One of the Dads wandered over and we started talking about footy. He was a ‘pies man. A stray ball flew in his direction and he flicked a nice handpass back to his son. The sun was fading, a chill in the air starting to creep in. I had to get home soon. I started to feel the same disappointment come over me that I had as a kid when it was time to come home after a kick, except now I was a Dad talking to another Dad, and there was a whole new generation of kids caught up in the magic of a flying red ball. All around me were the signs of activity that come from genuine community. Kids shouting, parents talking, dogs barking. Life. An hour earlier I hadn’t met any of these people, hadn’t watched my friend Jimmy take three marks behind his back, hadn’t met a kid called Bluey, hadn’t worked up a sweat, hadn’t met a bloke wearing a yamulke from Carlton who barracked for the same team as I did. It constantly amazes and surprises me how simple things like kicking a ball in the local park so often lead to richer experiences, extending well beyond the original intention.
In that one tiny moment of time, we were all connected when only moments before we weren’t. Kids, adults, the religious, the undecided, the non-believers – it mattered not a jot. A flying red Sherrin made the introductions for us, and started a conversation. It’s that idea of footy enriches your life that Tommy Hafey espoused. The idea that by just walking out the door every day you can enhance your experiences, improve your life. A football was the conduit in this case, but it could be anything – a guitar a paintbrush, a book, a camera.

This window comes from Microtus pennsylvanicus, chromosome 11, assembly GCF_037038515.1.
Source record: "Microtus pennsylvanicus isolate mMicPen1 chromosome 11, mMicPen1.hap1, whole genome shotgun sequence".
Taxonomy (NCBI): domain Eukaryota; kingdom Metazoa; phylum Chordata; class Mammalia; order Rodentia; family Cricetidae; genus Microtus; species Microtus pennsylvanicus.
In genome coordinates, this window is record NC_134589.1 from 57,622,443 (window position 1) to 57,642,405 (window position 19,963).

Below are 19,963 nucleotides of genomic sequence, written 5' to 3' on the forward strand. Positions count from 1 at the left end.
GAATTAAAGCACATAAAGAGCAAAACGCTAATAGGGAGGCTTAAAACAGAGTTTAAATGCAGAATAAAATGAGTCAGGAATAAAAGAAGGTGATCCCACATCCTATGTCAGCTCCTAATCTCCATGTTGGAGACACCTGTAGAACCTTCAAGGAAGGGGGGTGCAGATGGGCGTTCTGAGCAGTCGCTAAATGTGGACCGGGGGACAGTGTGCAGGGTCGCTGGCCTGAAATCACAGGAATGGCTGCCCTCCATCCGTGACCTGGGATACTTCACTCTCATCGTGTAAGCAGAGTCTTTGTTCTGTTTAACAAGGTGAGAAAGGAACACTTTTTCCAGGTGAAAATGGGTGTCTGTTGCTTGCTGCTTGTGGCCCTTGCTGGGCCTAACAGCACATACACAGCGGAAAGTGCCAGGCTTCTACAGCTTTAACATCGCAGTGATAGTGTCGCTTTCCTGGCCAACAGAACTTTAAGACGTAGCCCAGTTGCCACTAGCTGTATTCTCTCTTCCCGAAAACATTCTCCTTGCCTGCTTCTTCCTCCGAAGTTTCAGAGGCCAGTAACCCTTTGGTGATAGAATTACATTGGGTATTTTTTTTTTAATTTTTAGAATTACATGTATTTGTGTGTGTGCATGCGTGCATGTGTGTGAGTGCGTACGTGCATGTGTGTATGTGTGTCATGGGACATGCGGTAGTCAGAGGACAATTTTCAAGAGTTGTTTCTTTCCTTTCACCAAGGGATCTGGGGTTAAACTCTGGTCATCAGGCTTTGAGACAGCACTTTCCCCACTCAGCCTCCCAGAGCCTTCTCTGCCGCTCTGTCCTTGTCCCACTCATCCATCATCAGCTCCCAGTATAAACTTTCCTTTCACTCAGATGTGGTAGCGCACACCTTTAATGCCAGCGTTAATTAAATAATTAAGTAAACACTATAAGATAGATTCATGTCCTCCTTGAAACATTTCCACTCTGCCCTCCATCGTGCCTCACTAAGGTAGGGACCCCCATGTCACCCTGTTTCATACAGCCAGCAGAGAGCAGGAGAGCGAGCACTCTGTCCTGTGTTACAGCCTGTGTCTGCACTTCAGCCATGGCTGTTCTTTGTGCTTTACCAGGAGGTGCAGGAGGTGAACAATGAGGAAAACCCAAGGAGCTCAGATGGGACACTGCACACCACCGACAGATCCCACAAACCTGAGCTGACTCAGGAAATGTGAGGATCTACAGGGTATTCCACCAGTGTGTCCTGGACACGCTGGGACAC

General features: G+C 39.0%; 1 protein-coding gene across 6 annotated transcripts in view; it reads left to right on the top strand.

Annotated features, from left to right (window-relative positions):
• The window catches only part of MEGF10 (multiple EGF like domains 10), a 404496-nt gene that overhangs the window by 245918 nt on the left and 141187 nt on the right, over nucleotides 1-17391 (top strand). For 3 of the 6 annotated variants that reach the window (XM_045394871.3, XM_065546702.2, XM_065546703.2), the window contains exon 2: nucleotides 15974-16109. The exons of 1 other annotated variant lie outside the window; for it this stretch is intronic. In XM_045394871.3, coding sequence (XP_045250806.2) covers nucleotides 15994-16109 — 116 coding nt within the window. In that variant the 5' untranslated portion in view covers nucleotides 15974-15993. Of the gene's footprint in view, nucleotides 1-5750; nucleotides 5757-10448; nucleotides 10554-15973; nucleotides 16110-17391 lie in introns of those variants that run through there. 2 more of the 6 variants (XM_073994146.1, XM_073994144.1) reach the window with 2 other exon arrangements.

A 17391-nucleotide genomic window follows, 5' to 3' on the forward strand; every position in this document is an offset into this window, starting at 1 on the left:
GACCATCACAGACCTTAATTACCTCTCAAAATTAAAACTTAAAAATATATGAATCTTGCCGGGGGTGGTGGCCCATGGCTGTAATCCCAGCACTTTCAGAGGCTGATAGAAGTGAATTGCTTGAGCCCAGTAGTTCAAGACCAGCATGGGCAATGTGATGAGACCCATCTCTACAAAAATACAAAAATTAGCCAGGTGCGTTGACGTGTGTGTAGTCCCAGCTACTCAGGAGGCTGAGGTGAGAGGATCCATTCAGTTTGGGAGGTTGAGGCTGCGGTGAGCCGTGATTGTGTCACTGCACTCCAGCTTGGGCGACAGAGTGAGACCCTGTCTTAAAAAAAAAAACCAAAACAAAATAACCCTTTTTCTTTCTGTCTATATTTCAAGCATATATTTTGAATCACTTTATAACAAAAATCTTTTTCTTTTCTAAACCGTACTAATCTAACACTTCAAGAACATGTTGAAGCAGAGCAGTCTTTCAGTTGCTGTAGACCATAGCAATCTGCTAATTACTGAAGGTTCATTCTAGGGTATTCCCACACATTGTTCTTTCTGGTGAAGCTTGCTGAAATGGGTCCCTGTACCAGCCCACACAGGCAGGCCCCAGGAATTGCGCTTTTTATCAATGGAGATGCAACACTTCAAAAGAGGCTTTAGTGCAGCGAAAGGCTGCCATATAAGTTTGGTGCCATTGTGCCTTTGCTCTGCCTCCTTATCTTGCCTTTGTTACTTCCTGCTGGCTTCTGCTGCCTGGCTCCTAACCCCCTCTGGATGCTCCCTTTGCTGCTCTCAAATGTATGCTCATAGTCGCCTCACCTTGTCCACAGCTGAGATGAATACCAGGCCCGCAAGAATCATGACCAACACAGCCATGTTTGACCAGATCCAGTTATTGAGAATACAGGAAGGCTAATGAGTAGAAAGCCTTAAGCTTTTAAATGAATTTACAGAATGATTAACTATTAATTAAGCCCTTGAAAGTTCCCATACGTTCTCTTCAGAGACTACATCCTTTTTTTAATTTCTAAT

As the light starting fading on our weekend run around, I had to break the news to our new young mates that the jig was up, and sadly I had to retrieve the ball and make my way home to my own family. They looked slightly crestfallen, but they took it well. Another kick or two, a couple more handpasses, and the ball was returned. They gathered around and we said our goodbyes. They thanked us for the kick. I felt a bit emotional, partly because of their impeccable manners, but more because they were so full of life and excitement, the type that can barely be contained during those years. I remembered it in myself, and I see it exploding every day in my own slightly younger kids. It’s boundless and a bit wild, and when it’s channeled into something like footy, it can be a lifelong gift – the kind that Tommy had tapped into so perfectly with missionary zeal.